note, the 'just code' version of the function below can be gotten from https://gist.github.com/4221658
I've been working on a scraper do download image urls that I've collected for another project, using Requests: HTTP for Humans, and the suggested method of saving images from requests was giving me some trouble:
import requests from PIL import Image from StringIO import StringIO r = requests.get('http://server.com/1.jpg') r.content i = Image.open(StringIO(r.content))
It turned out to be my own fault, but still - PIL can be a PITA if you don't already have it installed, so it seems potentially helpful to distribute an alternative solution that only requires standard library (er, maybe 2.6 or 2.7 though...) outside of requests.
Because in reality, images aren't special - they're just files. And if you're downloading them, you don't need to use software that understands images, you just have to handle the IO and file handling bits. So besides requests, we only need two standard library imports:
import requests from io import open as iopen from urlparse import urlsplit
Notice I brought in io.open as iopen and not open - it didn't seem strictly necessary, but I wanted to make sure it was obvious that I wasn't using the more common File.open.
suffix_list is a whitelist - only files that have the following suffixes will be saved:
suffix_list = ['jpg', 'gif', 'png', 'tif', 'svg',]
For validation we use the same hack twice - after getting the path  from urlsplit(file_url), ex:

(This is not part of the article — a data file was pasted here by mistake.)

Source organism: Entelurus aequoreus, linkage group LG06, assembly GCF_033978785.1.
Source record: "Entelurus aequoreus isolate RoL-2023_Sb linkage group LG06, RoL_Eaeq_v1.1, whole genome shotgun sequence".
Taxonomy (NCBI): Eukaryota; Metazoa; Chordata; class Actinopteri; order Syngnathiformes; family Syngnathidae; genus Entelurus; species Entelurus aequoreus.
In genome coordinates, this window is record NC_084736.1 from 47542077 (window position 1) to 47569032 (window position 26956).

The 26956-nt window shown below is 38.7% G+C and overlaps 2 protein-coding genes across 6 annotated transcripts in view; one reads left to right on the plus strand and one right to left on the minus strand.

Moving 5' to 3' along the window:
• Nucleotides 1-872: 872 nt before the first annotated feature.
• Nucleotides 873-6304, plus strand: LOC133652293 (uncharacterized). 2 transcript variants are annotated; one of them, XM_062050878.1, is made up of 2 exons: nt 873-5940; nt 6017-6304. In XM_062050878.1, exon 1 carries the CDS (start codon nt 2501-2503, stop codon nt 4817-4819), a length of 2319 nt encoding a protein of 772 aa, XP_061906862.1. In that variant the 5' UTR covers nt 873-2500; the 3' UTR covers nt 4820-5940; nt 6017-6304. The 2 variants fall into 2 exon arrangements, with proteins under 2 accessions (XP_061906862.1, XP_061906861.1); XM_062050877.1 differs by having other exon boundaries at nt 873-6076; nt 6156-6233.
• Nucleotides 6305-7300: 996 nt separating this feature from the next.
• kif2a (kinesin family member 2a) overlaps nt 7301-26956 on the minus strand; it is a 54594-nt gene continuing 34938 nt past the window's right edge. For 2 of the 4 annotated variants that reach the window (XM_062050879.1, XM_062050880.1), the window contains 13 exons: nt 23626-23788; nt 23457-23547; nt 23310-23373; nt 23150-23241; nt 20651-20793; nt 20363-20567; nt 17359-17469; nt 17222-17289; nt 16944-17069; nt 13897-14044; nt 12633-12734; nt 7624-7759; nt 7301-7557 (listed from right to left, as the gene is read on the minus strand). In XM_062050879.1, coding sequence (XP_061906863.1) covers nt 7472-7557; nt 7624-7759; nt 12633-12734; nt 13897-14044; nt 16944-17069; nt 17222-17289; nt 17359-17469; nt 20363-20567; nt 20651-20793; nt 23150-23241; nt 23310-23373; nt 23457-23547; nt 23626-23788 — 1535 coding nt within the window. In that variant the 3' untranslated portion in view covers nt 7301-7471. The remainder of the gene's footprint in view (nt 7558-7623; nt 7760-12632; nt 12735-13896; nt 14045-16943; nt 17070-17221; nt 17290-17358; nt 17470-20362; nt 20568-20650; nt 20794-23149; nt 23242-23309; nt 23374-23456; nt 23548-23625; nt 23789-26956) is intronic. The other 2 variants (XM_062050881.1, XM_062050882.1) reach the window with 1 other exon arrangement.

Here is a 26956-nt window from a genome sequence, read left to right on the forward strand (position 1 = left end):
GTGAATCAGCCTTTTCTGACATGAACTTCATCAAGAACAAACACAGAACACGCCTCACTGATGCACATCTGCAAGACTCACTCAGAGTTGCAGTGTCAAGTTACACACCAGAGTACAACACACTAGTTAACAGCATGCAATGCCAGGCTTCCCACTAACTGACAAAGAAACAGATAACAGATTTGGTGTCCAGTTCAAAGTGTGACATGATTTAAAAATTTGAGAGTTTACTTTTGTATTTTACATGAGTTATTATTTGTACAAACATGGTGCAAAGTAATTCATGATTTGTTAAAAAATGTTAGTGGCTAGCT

urlsplit(file_url) = 'image_cache/1354660469986314.jpg'
.split() the path with '/' first and get the right most result ('1354660469986314.jpg') and then .split() that result with '.'
to get the file name suffix ('jpg')
file_name = urlsplit(file_url).split('/')[-1] file_suffix = file_name.split('.')
...if you wanted to add error checking you could also do something like
fileType = i.headers['content-type'].split('/')[-1] # 'image/jpeg' => 'jpeg'
But since you're going to have to add 'jpeg' to the suffix list you might as well make a second tuple like ctypes = ['image/jpeg', 'image/png', ] and validate i.headers['content-type'] against that - in my case I'm passing links from img src anyway, so I'm not getting bogged down in too much validation.
Moving on, the requests part is dead simple, as designed by kennethreitz
i = requests.get(file_url)
The rest is pretty much the example from the io page in the standard lib - the only thing to mention is that the mode is 'wb' for'write binary.
Also for 'warner brothers' because I'm a bugs bunny fan from way back
if file_suffix in suffix_list and i.status_code == requests.codes.ok: with iopen(file_name, 'wb') as file: file.write(i.content) else: return False ```
This can be tested in the interpreter easily:
and then copy/paste image urls (or not-image urls if you'd like to see the python interpreter print "False")
Uncommented function is here:
* let's face it, import statements and else: return false is garnish at best - not the meat